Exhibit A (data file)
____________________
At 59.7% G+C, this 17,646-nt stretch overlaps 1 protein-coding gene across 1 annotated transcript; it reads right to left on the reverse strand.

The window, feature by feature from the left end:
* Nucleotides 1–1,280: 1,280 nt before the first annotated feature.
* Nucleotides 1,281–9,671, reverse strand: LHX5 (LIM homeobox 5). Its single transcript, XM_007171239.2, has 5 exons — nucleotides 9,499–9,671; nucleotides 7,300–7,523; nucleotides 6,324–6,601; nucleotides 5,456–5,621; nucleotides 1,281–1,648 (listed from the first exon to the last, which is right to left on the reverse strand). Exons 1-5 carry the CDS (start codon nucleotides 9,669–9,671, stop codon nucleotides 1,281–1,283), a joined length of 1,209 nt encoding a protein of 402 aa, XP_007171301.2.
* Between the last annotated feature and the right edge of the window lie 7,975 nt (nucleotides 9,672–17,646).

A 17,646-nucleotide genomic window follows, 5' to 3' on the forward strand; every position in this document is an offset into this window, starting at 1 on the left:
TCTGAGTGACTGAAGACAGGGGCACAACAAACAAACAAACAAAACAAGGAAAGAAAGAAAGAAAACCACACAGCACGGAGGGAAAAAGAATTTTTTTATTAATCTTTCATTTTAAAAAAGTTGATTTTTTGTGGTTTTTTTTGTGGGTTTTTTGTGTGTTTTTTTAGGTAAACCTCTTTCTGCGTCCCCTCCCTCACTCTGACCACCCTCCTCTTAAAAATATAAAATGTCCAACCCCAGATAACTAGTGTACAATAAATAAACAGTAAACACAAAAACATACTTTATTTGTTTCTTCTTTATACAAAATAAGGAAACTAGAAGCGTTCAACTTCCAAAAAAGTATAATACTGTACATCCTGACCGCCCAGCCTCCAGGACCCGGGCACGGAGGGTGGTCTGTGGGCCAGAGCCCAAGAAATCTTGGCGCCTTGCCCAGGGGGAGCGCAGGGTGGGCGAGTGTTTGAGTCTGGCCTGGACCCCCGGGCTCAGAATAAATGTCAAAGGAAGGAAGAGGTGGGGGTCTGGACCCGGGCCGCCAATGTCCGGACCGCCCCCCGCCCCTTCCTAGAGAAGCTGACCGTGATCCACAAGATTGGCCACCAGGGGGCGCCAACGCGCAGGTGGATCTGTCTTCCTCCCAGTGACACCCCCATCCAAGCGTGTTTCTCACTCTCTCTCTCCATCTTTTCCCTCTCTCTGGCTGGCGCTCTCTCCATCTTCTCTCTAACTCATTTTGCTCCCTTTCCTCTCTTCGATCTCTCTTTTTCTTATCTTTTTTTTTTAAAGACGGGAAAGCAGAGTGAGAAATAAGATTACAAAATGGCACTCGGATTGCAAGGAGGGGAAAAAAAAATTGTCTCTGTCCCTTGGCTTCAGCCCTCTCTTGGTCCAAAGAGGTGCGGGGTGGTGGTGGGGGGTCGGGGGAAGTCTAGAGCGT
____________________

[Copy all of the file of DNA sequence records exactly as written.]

At 59.7% G+C, this 17,646-nt stretch overlaps 1 protein-coding gene across 1 annotated transcript; it reads right to left on the reverse strand.

The window, feature by feature from the left end:
* Nucleotides 1–1,280: 1,280 nt before the first annotated feature.
* Nucleotides 1,281–9,671, reverse strand: LHX5 (LIM homeobox 5). Its single transcript, XM_007171239.2, has 5 exons — nucleotides 9,499–9,671; nucleotides 7,300–7,523; nucleotides 6,324–6,601; nucleotides 5,456–5,621; nucleotides 1,281–1,648 (listed from the first exon to the last, which is right to left on the reverse strand). Exons 1-5 carry the CDS (start codon nucleotides 9,669–9,671, stop codon nucleotides 1,281–1,283), a joined length of 1,209 nt encoding a protein of 402 aa, XP_007171301.2.
* Between the last annotated feature and the right edge of the window lie 7,975 nt (nucleotides 9,672–17,646).

A 17,646-nucleotide genomic window follows, 5' to 3' on the forward strand; every position in this document is an offset into this window, starting at 1 on the left:
TCTGAGTGACTGAAGACAGGGGCACAACAAACAAACAAACAAAACAAGGAAAGAAAGAAAGAAAACCACACAGCACGGAGGGAAAAAGAATTTTTTTATTAATCTTTCATTTTAAAAAAGTTGATTTTTTGTGGTTTTTTTTGTGGGTTTTTTGTGTGTTTTTTTAGGTAAACCTCTTTCTGCGTCCCCTCCCTCACTCTGACCACCCTCCTCTTAAAAATATAAAATGTCCAACCCCAGATAACTAGTGTACAATAAATAAACAGTAAACACAAAAACATACTTTATTTGTTTCTTCTTTATACAAAATAAGGAAACTAGAAGCGTTCAACTTCCAAAAAAGTATAATACTGTACATCCTGACCGCCCAGCCTCCAGGACCCGGGCACGGAGGGTGGTCTGTGGGCCAGAGCCCAAGAAATCTTGGCGCCTTGCCCAGGGGGAGCGCAGGGTGGGCGAGTGTTTGAGTCTGGCCTGGACCCCCGGGCTCAGAATAAATGTCAAAGGAAGGAAGAGGTGGGGGTCTGGACCCGGGCCGCCAATGTCCGGACCGCCCCCCGCCCCTTCCTAGAGAAGCTGACCGTGATCCACAAGATTGGCCACCAGGGGGCGCCAACGCGCAGGTGGATCTGTCTTCCTCCCAGTGACACCCCCATCCAAGCGTGTTTCTCACTCTCTCTCTCCATCTTTTCCCTCTCTCTGGCTGGCGCTCTCTCCATCTTCTCTCTAACTCATTTTGCTCCCTTTCCTCTCTTCGATCTCTCTTTTTCTTATCTTTTTTTTTTAAAGACGGGAAAGCAGAGTGAGAAATAAGATTACAAAATGGCACTCGGATTGCAAGGAGGGGAAAAAAAAATTGTCTCTGTCCCTTGGCTTCAGCCCTCTCTTGGTCCAAAGAGGTGCGGGGTGGTGGTGGGGGGTCGGGGGAAGTCTAGAGCGT